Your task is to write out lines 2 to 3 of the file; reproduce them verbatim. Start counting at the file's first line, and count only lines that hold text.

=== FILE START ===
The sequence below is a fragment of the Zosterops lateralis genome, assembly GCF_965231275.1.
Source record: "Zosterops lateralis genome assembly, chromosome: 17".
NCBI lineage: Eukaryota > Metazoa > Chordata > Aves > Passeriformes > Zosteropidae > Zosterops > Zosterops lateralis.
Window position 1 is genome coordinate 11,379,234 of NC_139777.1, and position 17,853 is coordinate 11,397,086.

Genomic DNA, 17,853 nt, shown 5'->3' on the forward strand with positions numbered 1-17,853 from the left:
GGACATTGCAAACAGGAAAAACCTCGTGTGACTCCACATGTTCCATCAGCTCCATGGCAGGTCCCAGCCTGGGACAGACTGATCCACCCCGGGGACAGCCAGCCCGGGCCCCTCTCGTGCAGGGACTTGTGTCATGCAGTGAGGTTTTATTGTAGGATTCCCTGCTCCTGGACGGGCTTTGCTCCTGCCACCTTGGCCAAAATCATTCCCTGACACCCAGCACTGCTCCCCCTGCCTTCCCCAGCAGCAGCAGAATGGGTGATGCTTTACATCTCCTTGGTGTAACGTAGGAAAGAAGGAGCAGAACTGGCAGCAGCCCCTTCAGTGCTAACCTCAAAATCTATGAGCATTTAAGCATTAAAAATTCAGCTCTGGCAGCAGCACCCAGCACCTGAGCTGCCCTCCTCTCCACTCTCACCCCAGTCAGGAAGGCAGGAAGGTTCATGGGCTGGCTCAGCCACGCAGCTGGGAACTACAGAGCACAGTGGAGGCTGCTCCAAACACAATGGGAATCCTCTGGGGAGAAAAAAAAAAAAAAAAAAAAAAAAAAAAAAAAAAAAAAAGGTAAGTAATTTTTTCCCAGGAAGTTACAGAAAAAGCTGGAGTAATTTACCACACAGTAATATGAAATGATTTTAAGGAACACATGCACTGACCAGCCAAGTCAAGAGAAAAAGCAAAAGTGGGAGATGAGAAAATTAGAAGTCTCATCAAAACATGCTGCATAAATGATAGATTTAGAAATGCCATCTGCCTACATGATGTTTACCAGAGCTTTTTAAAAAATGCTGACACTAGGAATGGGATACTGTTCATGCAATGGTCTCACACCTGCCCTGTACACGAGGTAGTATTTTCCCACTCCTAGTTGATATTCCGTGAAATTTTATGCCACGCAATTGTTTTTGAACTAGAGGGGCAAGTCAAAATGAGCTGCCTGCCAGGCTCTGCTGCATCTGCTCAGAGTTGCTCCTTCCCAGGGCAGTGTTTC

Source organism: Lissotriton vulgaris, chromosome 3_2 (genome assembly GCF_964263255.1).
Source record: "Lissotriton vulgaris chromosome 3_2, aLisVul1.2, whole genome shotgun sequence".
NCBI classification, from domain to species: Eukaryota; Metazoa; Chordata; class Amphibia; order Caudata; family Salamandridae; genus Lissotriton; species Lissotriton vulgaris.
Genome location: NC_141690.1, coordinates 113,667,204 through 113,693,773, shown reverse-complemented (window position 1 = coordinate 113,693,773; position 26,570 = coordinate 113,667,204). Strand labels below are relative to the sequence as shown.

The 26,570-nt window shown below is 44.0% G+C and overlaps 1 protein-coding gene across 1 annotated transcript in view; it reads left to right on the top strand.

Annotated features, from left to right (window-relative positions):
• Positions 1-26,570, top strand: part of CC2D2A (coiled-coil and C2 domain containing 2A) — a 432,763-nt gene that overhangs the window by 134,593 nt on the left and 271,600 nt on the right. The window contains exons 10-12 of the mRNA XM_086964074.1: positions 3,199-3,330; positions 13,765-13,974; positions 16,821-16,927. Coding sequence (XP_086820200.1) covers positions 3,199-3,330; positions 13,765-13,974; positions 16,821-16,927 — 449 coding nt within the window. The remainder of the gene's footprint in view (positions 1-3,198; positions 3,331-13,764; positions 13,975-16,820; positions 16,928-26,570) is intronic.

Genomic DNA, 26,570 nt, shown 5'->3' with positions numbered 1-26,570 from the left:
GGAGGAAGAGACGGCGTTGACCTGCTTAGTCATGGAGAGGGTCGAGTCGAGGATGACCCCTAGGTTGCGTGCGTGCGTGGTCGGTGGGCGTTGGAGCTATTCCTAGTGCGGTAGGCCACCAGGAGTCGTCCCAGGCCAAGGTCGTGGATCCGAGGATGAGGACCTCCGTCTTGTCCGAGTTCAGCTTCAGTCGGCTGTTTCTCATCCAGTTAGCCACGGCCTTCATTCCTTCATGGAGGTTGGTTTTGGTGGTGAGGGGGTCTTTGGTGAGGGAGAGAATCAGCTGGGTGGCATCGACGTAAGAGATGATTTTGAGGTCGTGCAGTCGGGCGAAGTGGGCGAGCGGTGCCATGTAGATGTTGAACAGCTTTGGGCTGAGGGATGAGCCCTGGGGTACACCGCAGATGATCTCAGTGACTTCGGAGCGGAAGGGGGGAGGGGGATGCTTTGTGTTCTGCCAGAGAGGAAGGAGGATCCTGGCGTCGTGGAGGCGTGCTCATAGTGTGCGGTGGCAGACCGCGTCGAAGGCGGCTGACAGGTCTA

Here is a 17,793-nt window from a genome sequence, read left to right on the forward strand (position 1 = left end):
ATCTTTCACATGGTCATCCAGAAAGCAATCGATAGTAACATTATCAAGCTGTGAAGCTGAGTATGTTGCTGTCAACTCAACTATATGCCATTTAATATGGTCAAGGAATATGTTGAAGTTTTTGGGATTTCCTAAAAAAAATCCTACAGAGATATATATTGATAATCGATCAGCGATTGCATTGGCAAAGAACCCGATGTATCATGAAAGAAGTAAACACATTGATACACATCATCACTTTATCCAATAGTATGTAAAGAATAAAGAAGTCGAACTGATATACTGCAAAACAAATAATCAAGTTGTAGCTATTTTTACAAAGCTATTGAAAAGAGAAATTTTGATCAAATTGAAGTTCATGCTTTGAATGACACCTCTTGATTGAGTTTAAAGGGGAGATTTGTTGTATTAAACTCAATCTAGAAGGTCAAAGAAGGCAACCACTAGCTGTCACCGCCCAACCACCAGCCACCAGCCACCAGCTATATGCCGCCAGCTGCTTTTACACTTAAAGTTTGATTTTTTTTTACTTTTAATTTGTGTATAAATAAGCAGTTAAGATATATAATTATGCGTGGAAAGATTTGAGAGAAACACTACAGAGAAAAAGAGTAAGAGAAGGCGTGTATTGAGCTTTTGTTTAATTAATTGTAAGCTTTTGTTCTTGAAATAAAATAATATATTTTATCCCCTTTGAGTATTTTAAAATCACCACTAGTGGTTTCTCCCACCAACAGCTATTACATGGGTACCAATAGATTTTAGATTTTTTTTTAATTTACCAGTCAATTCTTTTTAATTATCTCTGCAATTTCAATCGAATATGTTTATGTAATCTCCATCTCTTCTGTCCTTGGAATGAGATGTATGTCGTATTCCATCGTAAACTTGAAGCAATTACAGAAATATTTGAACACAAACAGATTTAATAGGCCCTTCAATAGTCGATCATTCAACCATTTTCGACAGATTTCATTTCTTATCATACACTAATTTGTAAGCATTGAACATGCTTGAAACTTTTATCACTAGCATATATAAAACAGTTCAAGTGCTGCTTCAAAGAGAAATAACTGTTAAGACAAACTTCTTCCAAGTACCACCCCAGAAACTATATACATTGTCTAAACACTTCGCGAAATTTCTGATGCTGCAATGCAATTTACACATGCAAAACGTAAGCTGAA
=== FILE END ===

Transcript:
Source record: "Zosterops lateralis genome assembly, chromosome: 17".
NCBI lineage: Eukaryota > Metazoa > Chordata > Aves > Passeriformes > Zosteropidae > Zosterops > Zosterops lateralis.